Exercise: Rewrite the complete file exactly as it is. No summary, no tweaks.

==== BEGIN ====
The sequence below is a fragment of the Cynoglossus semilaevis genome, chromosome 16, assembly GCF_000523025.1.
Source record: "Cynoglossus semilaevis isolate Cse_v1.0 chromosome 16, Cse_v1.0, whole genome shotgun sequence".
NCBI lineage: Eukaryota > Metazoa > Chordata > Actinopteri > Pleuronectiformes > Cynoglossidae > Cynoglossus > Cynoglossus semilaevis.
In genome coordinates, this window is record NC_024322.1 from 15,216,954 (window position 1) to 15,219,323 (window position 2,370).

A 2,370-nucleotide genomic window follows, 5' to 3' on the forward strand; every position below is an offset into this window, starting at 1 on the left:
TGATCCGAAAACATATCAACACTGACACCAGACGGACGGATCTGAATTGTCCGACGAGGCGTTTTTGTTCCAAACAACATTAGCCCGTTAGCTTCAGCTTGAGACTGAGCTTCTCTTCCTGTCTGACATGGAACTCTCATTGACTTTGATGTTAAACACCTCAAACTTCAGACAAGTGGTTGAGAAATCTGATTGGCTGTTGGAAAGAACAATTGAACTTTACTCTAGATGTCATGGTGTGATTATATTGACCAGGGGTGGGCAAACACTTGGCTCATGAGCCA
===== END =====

The sequence below is a fragment of the Cynoglossus semilaevis genome, chromosome 16, assembly GCF_000523025.1.
Source record: "Cynoglossus semilaevis isolate Cse_v1.0 chromosome 16, Cse_v1.0, whole genome shotgun sequence".
NCBI lineage: Eukaryota > Metazoa > Chordata > Actinopteri > Pleuronectiformes > Cynoglossidae > Cynoglossus > Cynoglossus semilaevis.
In genome coordinates, this window is record NC_024322.1 from 15,216,954 (window position 1) to 15,219,323 (window position 2,370).

A 2,370-nucleotide genomic window follows, 5' to 3' on the forward strand; every position below is an offset into this window, starting at 1 on the left:
TGATCCGAAAACATATCAACACTGACACCAGACGGACGGATCTGAATTGTCCGACGAGGCGTTTTTGTTCCAAACAACATTAGCCCGTTAGCTTCAGCTTGAGACTGAGCTTCTCTTCCTGTCTGACATGGAACTCTCATTGACTTTGATGTTAAACACCTCAAACTTCAGACAAGTGGTTGAGAAATCTGATTGGCTGTTGGAAAGAACAATTGAACTTTACTCTAGATGTCATGGTGTGATTATATTGACCAGGGGTGGGCAAACACTTGGCTCATGAGCCA